This episode is in collaboration with the Geography of Hope Conference, where Rue will be keynote speaker March 17 + 18 in Point Reyes, California.

Mar 15, 2018
Adrienne Maree Brown on Emergent Strategy /68
  Regeneration in Detroit

Regeneration in Detroit

At the heart of Emergent Strategy is moving towards life and learning from the wisdom of nature to drive our social movements. Emergent Strategy asks of us to think about spirituality and transformative justice central to the resilient future we are imagining together. This asks of us to really show up, for ourselves and one another, leaning into conflict across horizontal hostility and vicious critique. adrienne maree brown is the author behind Emergent Strategy: Shaping Change, Changing Worlds and Octavia's Brood: Science Fiction Stories from Social Justice Movements. Based in Detroit, she facilitates social justice and black liberation through the Emergent Strategy Ideation Institute and is on the teaching body of Black Organizing for Leadership and Dignity (BOLD) and generative somatics. She and her sister co-host How to Survive the End of the World podcast, and she writes the Pleasure Dome column for Bitch Magazine.

The book:

The blog:

Mar 08, 2018
Peter Wohlleben on the Hidden Life of Trees /67

Drawing on groundbreaking new discoveries, Peter Wohlleben studies the social life of trees, how they rely on one another and build communities. A tree can be only as strong as the forest that surrounds it and each tree performs a specific role in the health and well being of the forest-- our tree elders have so much to teach us about relationship building and community.

Peter Wohlleben is a German forest protector and author of the best selling book The Hidden Life of Trees: What They Feel, How They Communicate—Discoveries from a Secret World. After working for over 20 years in Germany's forestry commission, he drastically shifted his career from a commercial forester to a humble steward of a woodland of familial beings. Peter claimed that prior to awakening to the interconnected intelligence of the forest, "he knew about as much about the hidden life of trees as a butcher knows about the emotional life of animals."

As far as human relations with forest goes, Peter has spent time studying homosapien interdependence on trees throughout time as one that impacts our psycho-spiritual wellbeing in our daily life, no matter how “disconnected” we may feel from nature: “Going in to an old growth forest is a feeling of coming home. A good stable forest provides good feelings, lower blood pressure and has mood stabilizing properties. But when we go into tree plantations our body reacts to the unnatural and unhealthy aspect of it. These studies show that we are still part of the forest. People may think we have lost connection with nature, but in fact, we cannot lose connection with nature because it is in your body and in your genes.”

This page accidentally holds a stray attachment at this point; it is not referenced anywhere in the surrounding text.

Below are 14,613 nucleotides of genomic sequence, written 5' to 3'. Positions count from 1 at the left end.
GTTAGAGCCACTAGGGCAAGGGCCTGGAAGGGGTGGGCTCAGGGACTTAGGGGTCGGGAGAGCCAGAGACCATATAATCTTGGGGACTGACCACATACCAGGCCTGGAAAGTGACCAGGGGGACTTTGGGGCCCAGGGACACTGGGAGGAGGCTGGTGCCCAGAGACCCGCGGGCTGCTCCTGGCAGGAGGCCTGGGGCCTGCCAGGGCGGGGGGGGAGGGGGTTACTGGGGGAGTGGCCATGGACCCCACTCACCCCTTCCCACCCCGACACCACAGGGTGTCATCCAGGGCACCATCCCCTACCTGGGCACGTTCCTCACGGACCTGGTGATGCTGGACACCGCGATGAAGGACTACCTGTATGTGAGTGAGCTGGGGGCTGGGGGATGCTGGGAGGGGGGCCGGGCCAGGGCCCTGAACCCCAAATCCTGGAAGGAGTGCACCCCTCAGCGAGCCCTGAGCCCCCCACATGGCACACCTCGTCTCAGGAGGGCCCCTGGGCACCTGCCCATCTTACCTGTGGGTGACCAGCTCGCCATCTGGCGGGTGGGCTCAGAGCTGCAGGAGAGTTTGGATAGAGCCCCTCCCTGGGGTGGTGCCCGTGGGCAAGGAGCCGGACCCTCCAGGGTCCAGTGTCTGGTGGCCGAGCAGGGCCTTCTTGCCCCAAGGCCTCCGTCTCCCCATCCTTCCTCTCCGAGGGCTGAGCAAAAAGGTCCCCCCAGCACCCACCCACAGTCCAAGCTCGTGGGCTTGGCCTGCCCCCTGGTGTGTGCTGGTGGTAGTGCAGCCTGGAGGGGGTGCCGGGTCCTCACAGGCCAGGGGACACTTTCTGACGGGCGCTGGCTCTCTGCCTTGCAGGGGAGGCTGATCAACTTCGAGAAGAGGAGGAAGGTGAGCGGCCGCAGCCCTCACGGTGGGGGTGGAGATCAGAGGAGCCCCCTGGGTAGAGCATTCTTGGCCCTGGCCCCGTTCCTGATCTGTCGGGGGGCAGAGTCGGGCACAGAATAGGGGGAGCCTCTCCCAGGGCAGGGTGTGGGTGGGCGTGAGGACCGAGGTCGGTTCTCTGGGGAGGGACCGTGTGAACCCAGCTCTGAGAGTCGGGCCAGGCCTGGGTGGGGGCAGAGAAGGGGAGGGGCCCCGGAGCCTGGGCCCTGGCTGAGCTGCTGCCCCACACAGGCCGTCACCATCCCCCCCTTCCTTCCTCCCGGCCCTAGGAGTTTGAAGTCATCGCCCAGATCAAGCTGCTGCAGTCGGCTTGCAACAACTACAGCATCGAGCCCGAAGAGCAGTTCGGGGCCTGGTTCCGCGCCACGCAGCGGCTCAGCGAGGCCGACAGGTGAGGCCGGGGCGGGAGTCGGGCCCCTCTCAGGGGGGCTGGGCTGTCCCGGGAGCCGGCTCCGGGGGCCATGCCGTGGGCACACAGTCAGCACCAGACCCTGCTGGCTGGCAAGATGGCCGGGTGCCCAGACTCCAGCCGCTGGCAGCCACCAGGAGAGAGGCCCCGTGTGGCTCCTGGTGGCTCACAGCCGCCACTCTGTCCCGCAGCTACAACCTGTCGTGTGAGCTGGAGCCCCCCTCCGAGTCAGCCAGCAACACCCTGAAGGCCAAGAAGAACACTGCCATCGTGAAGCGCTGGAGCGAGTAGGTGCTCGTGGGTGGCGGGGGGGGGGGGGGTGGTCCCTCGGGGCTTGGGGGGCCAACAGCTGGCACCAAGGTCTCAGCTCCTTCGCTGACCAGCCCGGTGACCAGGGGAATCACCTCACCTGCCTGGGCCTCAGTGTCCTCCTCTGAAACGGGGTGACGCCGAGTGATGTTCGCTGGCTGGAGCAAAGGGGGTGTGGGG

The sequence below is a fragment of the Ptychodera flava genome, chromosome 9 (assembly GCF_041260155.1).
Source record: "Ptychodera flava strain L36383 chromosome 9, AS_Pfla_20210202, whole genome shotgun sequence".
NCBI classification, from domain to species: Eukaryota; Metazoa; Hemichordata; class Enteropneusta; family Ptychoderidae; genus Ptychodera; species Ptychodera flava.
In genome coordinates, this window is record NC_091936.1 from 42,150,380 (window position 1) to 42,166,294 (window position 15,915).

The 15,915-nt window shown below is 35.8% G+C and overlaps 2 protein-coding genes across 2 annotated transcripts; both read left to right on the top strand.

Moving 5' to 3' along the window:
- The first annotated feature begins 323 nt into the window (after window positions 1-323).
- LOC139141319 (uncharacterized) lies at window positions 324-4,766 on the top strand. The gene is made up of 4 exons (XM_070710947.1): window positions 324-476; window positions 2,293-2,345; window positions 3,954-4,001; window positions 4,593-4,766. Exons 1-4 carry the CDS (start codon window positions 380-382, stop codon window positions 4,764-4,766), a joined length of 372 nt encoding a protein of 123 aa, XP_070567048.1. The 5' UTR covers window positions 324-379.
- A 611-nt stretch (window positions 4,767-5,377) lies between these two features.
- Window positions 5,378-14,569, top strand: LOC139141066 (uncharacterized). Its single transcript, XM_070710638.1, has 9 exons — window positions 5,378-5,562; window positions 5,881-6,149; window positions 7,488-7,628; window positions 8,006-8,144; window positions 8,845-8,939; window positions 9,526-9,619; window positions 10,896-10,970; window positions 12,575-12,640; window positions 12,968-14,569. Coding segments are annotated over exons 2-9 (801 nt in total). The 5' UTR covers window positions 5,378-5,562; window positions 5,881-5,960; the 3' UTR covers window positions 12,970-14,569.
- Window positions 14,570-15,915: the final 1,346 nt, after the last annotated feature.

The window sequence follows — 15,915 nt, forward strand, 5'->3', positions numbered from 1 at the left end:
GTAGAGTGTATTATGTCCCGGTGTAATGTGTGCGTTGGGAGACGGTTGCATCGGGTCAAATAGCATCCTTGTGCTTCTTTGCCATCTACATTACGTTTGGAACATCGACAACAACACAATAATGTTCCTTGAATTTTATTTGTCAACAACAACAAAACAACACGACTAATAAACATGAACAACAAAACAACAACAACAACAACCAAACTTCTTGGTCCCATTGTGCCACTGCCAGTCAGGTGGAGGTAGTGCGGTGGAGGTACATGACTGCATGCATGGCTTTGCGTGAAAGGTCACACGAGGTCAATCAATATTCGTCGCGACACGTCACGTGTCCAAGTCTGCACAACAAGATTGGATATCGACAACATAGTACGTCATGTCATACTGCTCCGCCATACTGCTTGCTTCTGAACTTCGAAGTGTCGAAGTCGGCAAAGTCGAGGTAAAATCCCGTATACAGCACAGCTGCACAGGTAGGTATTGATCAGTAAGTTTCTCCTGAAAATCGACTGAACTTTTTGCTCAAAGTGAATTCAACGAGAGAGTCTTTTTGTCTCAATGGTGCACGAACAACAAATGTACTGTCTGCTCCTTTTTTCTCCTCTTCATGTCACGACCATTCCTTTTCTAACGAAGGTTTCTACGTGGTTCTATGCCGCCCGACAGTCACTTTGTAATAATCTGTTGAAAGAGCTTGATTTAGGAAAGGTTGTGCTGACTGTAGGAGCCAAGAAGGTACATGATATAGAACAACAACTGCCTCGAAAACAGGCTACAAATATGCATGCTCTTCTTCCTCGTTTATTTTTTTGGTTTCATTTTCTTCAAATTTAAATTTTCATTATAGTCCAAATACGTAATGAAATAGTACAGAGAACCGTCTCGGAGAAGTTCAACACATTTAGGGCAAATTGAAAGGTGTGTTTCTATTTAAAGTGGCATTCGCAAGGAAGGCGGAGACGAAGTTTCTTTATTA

This episode is in collaboration with Geography of Hope Conference, “Finding Resilience in Nature in Perilous Time” happening March 17-18 in Point Reyes, CA. On Sunday morning March 18, attendees will take part in land-based restoration and environmental efforts with Peter Wohlleben.

Featured Music by Eola

Mar 01, 2018
Miriam Horn on Conserving Common Ground in America's Divided Heartland /66

Miriam Horn has worked at the Environmental Defense Fund since 2004. She is the author of three books: Rebels in White Gloves, the New York Times bestselling Earth: the Sequel: The Race to Reinvent Energy and Stop Global Warming, and Rancher, Farmer, Fisherman, Conservation Heroes of the American Heartland. Horn was also a producer of a film based on the book which had its world premiere at the 2017 Sundance Film Festival and aired globally on Discovery in August 2017. Before joining EDF, Ms. Horn spent two decades writing for U.S. News and World Report, The New York Times, Smithsonian and other publications. Her first job was with the U.S. Forest Service in Colorado, doing timber management, trail construction, mine reclamation and education. Ms. Horn holds a BA from Harvard University and completed two years of post-baccalaureate study in Earth and Environmental Sciences at Columbia University.

Music by Bea Troxel, “Be Gone” and “Delta” and by Fletcher Tucker, “Buried on the Wind.” Both are available on

Feb 23, 2018
brontë velez on Embodying the Revolution /65
 Art by Molly Costello

Art by Molly Costello

This week’s journey on For The Wild is with the mesmerizing visionary leader brontë velez who poetically guides us through an expansive exploration of critical ecology, radical imagination and decomposition as rebellion. brontë graciously encourages us to examine our relationship to place and space, the decolonization of literacy, the decomposition of violence and the prioritization of Black wellness.